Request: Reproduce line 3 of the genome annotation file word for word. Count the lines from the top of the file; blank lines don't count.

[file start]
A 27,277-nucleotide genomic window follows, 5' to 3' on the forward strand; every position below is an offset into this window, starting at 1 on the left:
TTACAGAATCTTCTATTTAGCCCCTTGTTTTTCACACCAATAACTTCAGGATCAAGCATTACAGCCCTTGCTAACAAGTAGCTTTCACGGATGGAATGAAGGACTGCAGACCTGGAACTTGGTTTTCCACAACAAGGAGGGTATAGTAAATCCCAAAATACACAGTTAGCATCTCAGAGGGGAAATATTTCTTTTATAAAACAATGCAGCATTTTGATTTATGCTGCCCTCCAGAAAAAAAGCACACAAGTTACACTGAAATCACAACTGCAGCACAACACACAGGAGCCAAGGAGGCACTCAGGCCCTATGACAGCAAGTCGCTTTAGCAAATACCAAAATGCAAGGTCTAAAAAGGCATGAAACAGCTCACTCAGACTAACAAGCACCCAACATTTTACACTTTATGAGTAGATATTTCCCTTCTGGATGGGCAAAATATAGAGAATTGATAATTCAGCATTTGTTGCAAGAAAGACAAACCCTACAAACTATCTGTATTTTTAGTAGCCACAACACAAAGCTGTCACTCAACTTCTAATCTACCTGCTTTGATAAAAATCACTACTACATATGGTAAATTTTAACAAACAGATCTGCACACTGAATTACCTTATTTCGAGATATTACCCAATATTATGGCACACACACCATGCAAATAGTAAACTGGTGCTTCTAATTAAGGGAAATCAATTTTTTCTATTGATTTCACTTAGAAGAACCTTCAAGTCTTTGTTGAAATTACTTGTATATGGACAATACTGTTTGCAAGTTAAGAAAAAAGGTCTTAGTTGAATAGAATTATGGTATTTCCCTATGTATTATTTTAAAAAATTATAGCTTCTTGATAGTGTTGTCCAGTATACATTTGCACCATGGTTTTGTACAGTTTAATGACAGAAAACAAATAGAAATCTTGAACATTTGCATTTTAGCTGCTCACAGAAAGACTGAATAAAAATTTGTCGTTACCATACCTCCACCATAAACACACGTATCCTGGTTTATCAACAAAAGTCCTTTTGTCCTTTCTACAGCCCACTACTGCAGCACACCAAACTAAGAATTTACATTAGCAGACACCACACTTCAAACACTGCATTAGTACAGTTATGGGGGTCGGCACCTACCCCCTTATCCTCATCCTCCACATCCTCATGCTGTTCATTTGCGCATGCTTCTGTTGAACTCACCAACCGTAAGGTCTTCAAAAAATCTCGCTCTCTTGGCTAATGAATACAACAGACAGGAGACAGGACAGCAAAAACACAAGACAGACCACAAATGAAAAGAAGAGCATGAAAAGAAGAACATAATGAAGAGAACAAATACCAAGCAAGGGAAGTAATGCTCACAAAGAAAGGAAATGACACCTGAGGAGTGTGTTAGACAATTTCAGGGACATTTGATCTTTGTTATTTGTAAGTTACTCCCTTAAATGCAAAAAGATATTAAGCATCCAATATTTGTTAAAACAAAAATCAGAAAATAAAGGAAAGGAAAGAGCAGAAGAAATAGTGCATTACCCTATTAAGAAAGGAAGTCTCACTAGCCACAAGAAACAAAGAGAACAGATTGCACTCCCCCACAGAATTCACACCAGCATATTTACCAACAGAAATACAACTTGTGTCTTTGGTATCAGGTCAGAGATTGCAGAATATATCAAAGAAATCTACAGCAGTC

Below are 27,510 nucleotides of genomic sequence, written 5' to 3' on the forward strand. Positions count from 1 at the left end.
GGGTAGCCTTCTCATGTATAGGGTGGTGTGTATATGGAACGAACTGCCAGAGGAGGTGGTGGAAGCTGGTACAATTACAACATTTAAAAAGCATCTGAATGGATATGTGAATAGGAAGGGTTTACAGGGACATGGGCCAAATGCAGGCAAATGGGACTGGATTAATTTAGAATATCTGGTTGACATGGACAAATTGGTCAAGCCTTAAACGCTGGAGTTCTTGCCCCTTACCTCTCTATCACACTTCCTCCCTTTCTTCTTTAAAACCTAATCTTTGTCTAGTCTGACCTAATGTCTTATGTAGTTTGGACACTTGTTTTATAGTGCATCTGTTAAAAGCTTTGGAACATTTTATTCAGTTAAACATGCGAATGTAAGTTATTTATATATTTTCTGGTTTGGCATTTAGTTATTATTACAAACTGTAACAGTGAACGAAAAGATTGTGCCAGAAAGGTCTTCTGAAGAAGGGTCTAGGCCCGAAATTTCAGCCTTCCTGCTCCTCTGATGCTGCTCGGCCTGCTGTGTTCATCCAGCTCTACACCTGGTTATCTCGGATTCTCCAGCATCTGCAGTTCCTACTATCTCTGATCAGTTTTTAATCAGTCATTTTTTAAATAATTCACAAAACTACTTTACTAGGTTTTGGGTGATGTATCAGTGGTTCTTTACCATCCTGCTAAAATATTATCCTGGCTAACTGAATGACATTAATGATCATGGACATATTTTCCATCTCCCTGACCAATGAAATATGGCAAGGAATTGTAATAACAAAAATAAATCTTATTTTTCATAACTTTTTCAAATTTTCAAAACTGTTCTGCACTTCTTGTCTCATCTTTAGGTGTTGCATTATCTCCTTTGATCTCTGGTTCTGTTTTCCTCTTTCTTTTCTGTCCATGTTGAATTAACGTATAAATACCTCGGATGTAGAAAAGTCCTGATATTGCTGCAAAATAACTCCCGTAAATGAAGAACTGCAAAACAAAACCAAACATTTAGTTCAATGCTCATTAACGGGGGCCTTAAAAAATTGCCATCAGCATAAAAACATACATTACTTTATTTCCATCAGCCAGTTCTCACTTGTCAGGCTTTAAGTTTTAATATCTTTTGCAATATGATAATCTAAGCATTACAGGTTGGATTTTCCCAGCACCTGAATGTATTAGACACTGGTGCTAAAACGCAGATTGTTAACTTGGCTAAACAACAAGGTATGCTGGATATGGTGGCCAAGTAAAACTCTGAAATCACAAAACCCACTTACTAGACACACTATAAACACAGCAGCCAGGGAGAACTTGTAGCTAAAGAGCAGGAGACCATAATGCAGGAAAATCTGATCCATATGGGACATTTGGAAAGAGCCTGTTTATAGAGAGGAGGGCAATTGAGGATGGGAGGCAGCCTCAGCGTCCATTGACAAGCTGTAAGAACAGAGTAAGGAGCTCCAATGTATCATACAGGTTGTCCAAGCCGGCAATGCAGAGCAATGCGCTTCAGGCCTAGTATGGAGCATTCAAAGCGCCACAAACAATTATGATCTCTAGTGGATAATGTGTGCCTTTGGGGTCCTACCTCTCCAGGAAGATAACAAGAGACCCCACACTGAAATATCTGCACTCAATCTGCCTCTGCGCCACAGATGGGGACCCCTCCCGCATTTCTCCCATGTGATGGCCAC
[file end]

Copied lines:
Below are 27,510 nucleotides of genomic sequence, written 5' to 3' on the forward strand. Positions count from 1 at the left end.